The public hearing for the Animal At Large ordinance in Phelps County was a session of debate. The statute dictates that it will be unlawful for any person owning an animal of any kind to enable the animal to “run at large.”

The ordinance defines “run at large,” as an animal that has wandered off the owner’s premises, and is not under the control of the “keeper, owner or a responsible member of the household.” The ordinance doesn’t apply to law enforcement personnel working with any police K-9.

The range of punishment is up to one year in county jail or a fine up to $1,000, the same as a Class A misdemeanor—the default for the ordinance. 

Community members were divided on the statute at the public hearing held Thursday, July 19. Some people thought the ordinance's enforcement would be positive for the county since an owner allowing their animal to wander off of their property can be seen as a form of disrespect for their neighbor, whereas other community members regard the statue as a bit severe.

“I have two distinct objections,“ said resident, Chester Kojro, who attended the hearing. “First, none of the caveats are in the ordinance, and written succinctly; it is a blanket ban on any animal roaming off property -- It is a leash law, plain and simple.” 

He further explained that the “crime” consists of merely owning an animal, and the animal wandering off of the owner’s property. He said, no threatening behavior or damage is required; just being off the owner’s property is now a punishable crime.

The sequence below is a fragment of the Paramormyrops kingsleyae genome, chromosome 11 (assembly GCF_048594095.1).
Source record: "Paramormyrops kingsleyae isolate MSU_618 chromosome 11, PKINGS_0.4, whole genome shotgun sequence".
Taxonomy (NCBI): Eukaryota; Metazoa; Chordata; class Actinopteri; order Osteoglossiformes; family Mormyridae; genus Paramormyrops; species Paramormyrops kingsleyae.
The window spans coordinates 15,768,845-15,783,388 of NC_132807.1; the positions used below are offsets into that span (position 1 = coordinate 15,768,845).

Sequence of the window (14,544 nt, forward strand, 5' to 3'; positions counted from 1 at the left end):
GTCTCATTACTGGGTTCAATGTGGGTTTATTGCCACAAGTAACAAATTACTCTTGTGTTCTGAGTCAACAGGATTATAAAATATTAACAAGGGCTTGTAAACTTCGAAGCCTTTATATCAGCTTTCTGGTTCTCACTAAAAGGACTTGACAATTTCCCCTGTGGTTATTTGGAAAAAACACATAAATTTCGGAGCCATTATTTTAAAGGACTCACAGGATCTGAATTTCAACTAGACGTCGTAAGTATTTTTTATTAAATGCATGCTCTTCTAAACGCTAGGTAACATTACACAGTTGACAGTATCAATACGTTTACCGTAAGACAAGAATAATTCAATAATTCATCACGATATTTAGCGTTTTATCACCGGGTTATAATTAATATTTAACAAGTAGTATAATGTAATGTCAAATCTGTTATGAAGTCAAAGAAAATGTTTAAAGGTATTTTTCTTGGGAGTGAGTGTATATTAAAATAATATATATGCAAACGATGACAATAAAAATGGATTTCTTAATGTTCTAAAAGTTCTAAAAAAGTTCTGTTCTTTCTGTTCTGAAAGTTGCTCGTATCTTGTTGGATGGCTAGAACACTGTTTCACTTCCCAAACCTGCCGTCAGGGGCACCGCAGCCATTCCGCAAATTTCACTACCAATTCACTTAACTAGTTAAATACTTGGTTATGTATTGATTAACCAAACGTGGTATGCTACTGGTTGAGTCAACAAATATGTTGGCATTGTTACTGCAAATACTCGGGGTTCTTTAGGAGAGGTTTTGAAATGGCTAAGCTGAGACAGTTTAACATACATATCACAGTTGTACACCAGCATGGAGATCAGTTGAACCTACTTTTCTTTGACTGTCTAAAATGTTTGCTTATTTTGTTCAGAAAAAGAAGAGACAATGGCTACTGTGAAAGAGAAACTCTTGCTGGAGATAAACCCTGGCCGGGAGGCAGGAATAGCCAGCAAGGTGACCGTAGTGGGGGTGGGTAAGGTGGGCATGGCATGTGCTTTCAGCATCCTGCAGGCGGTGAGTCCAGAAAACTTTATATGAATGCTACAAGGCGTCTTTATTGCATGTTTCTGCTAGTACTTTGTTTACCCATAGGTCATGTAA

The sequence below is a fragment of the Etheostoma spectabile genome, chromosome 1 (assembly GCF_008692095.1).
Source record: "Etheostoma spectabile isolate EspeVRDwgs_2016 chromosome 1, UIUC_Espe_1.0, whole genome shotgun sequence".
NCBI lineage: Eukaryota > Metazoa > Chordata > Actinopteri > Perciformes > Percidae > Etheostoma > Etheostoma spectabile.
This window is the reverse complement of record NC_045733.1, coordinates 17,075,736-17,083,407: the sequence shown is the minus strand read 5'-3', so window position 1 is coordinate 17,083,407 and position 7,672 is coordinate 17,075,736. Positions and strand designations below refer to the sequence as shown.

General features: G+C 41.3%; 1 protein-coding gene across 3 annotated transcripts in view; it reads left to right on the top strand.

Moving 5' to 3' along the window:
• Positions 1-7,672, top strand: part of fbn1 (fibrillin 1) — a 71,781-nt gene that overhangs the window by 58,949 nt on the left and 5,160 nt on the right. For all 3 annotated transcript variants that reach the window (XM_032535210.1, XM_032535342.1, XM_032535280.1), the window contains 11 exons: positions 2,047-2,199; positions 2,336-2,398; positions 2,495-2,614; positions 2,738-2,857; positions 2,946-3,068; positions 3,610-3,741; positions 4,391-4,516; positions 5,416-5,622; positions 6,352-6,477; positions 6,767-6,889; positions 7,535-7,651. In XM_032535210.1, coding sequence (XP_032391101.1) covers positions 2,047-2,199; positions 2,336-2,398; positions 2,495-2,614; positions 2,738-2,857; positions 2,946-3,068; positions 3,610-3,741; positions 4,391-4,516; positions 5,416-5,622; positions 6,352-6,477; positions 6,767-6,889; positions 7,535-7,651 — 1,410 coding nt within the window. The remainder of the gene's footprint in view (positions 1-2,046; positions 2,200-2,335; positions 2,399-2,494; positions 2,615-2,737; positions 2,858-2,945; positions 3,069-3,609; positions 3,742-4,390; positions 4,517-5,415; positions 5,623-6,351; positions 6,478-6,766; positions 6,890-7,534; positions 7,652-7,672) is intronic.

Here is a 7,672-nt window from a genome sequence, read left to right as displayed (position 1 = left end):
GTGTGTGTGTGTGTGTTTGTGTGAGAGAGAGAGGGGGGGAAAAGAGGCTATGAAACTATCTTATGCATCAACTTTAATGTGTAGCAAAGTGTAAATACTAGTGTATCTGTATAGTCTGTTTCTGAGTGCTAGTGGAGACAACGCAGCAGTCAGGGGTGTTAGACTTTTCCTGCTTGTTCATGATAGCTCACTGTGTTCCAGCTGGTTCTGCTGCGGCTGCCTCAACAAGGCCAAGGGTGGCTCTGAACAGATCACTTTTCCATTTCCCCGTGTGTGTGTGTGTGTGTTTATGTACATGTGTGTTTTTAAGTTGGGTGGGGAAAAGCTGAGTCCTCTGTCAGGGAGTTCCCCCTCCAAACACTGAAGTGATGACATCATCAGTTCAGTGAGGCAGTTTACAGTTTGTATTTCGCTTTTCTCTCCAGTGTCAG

Captain Rick Hope, a spokesman for the Phelps County Sheriff’s Department, said the implementation of the ordinance will be beneficial for the county.

“We have people being chased, harassed, and bitten and whatever else out there,” he said. “The current law that we have right now is not working. I think what we have here is something to work on. It has checks and balances.”

Hope doesn’t perceive the violation of the ordinance as an everyday occurrence; moreover, the sheriff’s department would have the availability of the maximum punishment if a case violating the law continues to be a problem.

Hope said,“At the end of the day if I live out in the country and your dog is coming over to my house and pooping in my yard -- that is a natural thing for a dog to do.

“If it’s doing it in my yard and it bothers me, or if my neighbor has a problem with my dog, I am going to put that dog up whether I live in the country, or whether I live in the city. 

"First of all I want to be a good neighbor, and secondly, it’s the right thing to do.” 

Presiding Commissioner, Randy Verkamp, encourages the community to reach out to any of the commissioners, the sheriff, or the county prosecutor, to offer their thoughts on the statute.

The Phelps County Commission expects to have a decision made on the ordinance in 30 days.